More at GenuineWitty
h/t Socialist Studies
Wynne’s transit plan is gibberish
Doesn’t Ontario’s Liberal government even remember its own press releases anymore?
In 2008, under then premier Dalton McGuinty, the Liberals unveiled a $50-billion, 25-year “Big Move” public transit plan (2008 to 2033) for the Greater Toronto and Hamilton Area (GTHA).
On Monday, Premier Kathleen Wynne promised $29 billion over 10 years (2014 to 2024), with $15 billion going to transit in the GTHA and $14 billion for transit and transportation infrastructure around the province.
So $15 billion of this $29-billion announcement is simply a rehash of the $50-billion commitment the Liberals made six years ago. Except it makes no financial sense.
From the moment she became premier, Wynne said she would need to raise new taxes (“revenue tools”) to meet the province’s $2-billion-a-year new money commitment to pay for the Big Move.
TORONTO - Ontario’s top bureaucrat says he would have been “appalled” had he known of a serious intent to bring in an unauthorized person to wipe government hard drives.
Secretary of Cabinet Peter Wallace told a government committee probing the gas plant scandal Tuesday that he did not take seriously a remark from David Livingston, former chief of staff to ex-premier Dalton McGuinty, that he planned to bring in an outsider to delete computer records.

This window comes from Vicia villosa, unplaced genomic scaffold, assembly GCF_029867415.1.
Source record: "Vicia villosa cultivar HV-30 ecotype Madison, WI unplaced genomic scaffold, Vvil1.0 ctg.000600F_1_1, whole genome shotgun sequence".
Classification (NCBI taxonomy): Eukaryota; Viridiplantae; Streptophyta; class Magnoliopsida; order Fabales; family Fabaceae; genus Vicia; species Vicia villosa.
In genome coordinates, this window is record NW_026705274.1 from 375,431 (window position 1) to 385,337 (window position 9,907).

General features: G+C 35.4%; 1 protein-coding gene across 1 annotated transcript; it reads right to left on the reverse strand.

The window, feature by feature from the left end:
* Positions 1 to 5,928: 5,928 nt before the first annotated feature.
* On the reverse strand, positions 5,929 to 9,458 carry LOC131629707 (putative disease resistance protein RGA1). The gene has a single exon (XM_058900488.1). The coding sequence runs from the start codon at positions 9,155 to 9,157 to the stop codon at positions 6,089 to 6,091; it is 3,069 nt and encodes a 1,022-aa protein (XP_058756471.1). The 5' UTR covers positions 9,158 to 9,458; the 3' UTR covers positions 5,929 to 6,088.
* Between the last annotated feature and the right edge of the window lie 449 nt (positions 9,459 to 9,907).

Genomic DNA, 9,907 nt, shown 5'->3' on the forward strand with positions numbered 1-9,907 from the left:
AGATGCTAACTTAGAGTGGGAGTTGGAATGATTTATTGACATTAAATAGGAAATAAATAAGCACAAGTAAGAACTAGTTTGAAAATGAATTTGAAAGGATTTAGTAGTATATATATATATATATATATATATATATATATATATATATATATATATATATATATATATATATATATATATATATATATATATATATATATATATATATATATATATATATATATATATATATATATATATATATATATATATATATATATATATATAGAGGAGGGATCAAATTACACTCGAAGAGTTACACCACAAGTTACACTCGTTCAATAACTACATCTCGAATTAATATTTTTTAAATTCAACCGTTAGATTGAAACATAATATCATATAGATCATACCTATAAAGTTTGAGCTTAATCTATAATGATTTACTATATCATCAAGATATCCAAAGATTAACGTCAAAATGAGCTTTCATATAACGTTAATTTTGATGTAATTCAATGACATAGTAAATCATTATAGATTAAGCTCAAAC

TORONTO - Premier Kathleen Wynne’s brother-in-law has been appointed “interim” CEO of eHealth, the Toronto Sun has learned.
David Rounthwaite, brother of Wynne’s wife, Jane, was appointed to the $210,000-a-year job effective March 7.
Mo Nabbach told the London Evening Standard newspaper that two officials from the Stalinist state’s mission took pictures of the M&M Hair Academy in Ealing, west London.They then ordered him to remove the “disrespectful” poster, he said. The poster featured a large picture of Kim’s distinctive short-back-and-sides hairdo with the slogan: read: “Bad hair day? 15 per cent off all gent cuts through the month of April.” “I told them this is England and not North Korea and told them to get their lawyers,” the newspaper quoted Mr Nabbach as saying.“The two guys were wearing suits and they were very serious. It was very threatening.”
However, as the Vanity Fair article notes, there were a number of authors who had the courage and conviction to stand by Rushdie in opposition to censorship and the intimidation of death threats:Prince Charles refused to support Sir Salman Rushdie during his fatwa over The Satanic Verses because he thought the book was offensive to Muslims.In an article for Vanity Fair magazine, Martin Amis claimed that the Prince's views caused a row at a dinner party after Rushdie was issued with the death sentence by Islamic clerics in 1989.Amis claims that Charles told him that he would not offer support ‘if someone insults someone else’s deepest convictions’.